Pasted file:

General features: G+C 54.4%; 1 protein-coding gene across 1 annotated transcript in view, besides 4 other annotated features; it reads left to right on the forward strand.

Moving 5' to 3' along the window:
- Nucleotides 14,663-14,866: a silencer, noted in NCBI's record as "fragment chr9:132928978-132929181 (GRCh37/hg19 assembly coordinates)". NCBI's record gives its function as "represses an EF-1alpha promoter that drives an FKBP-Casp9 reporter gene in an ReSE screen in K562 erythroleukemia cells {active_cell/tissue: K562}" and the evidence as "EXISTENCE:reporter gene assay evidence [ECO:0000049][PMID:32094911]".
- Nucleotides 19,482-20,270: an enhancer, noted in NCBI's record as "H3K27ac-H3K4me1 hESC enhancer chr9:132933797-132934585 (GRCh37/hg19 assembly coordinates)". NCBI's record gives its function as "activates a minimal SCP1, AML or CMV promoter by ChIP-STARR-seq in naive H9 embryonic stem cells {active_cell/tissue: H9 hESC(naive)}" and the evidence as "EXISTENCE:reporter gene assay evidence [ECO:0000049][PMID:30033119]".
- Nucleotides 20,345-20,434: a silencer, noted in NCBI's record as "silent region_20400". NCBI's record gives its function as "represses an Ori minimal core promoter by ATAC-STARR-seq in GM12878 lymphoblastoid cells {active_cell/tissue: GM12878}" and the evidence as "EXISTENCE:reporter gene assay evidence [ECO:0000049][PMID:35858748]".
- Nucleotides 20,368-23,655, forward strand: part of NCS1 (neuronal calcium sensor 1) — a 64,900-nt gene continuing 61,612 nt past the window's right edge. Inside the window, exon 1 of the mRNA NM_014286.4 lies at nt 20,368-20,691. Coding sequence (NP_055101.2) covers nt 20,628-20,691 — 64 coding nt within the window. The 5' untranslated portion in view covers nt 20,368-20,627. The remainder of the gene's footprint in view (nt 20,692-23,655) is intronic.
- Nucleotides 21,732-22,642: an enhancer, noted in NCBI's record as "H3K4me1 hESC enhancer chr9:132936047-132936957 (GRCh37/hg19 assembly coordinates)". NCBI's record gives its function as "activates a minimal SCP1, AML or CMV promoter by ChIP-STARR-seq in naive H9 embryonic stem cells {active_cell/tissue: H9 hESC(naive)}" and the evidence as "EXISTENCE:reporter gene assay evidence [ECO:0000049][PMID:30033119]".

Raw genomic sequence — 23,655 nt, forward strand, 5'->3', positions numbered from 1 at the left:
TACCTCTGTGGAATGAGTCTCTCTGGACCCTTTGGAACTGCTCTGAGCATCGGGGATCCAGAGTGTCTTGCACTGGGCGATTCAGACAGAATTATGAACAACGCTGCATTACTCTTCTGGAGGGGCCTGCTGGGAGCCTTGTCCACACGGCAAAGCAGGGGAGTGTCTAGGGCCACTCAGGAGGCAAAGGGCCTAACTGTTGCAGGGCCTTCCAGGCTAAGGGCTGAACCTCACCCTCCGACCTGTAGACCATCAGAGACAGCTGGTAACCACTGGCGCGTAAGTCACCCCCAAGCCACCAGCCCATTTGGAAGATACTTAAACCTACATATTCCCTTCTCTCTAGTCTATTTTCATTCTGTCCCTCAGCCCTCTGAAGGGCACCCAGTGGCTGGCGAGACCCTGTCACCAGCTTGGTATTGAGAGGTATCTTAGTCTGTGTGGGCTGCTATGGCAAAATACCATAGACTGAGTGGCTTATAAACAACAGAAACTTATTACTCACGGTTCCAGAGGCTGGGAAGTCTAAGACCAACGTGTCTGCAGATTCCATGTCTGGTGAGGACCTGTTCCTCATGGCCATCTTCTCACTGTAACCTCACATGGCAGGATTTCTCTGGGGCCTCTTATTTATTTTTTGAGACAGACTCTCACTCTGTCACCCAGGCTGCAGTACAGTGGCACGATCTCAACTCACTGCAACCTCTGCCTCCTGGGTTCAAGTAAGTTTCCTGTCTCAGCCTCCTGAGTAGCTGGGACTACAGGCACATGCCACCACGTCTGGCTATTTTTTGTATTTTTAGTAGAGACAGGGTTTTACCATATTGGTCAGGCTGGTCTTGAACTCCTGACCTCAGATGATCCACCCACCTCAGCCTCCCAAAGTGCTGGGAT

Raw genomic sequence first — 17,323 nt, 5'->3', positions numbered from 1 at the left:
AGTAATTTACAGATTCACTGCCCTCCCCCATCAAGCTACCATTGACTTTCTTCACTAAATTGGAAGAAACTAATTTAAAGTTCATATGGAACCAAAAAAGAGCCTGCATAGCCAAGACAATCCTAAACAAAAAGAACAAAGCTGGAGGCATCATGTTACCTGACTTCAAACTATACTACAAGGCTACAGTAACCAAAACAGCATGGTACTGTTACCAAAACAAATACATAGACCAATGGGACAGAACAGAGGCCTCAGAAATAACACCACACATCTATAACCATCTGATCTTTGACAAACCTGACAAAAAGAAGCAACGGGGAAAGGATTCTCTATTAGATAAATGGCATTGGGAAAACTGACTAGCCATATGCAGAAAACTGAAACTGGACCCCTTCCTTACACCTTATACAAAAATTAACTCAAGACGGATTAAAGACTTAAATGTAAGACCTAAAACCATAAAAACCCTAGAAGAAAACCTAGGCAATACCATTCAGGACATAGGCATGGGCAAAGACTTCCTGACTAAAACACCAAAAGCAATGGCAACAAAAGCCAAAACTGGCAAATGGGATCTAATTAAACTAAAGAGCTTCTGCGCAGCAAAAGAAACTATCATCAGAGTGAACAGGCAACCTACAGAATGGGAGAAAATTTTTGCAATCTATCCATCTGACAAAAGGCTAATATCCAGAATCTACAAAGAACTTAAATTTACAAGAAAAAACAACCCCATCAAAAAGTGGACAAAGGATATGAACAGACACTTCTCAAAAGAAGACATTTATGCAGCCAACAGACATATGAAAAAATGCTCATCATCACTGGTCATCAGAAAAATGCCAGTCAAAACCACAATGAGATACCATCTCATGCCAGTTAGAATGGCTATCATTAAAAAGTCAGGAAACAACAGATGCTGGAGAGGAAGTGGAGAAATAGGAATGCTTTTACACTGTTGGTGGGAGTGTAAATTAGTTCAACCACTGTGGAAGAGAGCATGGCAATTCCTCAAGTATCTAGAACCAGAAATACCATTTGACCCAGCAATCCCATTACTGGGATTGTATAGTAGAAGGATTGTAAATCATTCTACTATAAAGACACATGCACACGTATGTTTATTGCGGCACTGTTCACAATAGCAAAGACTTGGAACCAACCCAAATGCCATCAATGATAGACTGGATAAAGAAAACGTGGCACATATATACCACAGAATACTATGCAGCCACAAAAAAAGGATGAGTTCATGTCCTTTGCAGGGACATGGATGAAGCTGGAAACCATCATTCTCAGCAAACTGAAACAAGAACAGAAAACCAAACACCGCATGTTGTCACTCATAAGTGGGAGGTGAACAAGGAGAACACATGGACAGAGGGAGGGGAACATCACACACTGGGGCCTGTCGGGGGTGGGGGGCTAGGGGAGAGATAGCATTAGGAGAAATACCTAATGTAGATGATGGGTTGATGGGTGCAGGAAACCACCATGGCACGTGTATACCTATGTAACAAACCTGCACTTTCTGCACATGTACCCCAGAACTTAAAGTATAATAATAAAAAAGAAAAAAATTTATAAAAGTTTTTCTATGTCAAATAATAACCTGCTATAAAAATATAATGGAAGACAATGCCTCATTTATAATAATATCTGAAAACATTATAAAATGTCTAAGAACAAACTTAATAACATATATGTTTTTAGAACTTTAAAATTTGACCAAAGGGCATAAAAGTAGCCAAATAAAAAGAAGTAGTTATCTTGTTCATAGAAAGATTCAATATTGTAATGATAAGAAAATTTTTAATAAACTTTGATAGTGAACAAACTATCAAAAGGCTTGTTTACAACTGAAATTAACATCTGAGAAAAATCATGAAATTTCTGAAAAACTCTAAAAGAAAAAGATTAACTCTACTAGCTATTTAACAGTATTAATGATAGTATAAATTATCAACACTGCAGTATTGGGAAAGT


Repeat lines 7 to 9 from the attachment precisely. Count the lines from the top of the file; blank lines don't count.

- Nucleotides 21,732-22,642: an enhancer, noted in NCBI's record as "H3K4me1 hESC enhancer chr9:132936047-132936957 (GRCh37/hg19 assembly coordinates)". NCBI's record gives its function as "activates a minimal SCP1, AML or CMV promoter by ChIP-STARR-seq in naive H9 embryonic stem cells {active_cell/tissue: H9 hESC(naive)}" and the evidence as "EXISTENCE:reporter gene assay evidence [ECO:0000049][PMID:30033119]".

Raw genomic sequence — 23,655 nt, forward strand, 5'->3', positions numbered from 1 at the left:
TACCTCTGTGGAATGAGTCTCTCTGGACCCTTTGGAACTGCTCTGAGCATCGGGGATCCAGAGTGTCTTGCACTGGGCGATTCAGACAGAATTATGAACAACGCTGCATTACTCTTCTGGAGGGGCCTGCTGGGAGCCTTGTCCACACGGCAAAGCAGGGGAGTGTCTAGGGCCACTCAGGAGGCAAAGGGCCTAACTGTTGCAGGGCCTTCCAGGCTAAGGGCTGAACCTCACCCTCCGACCTGTAGACCATCAGAGACAGCTGGTAACCACTGGCGCGTAAGTCACCCCCAAGCCACCAGCCCATTTGGAAGATACTTAAACCTACATATTCCCTTCTCTCTAGTCTATTTTCATTCTGTCCCTCAGCCCTCTGAAGGGCACCCAGTGGCTGGCGAGACCCTGTCACCAGCTTGGTATTGAGAGGTATCTTAGTCTGTGTGGGCTGCTATGGCAAAATACCATAGACTGAGTGGCTTATAAACAACAGAAACTTATTACTCACGGTTCCAGAGGCTGGGAAGTCTAAGACCAACGTGTCTGCAGATTCCATGTCTGGTGAGGACCTGTTCCTCATGGCCATCTTCTCACTGTAACCTCACATGGCAGGATTTCTCTGGGGCCTCTTATTTATTTTTTGAGACAGACTCTCACTCTGTCACCCAGGCTGCAGTACAGTGGCACGATCTCAACTCACTGCAACCTCTGCCTCCTGGGTTCAAGTAAGTTTCCTGTCTCAGCCTCCTGAGTAGCTGGGACTACAGGCACATGCCACCACGTCTGGCTATTTTTTGTATTTTTAGTAGAGACAGGGTTTTACCATATTGGTCAGGCTGGTCTTGAACTCCTGACCTCAGATGATCCACCCACCTCAGCCTCCCAAAGTGCTGGGAT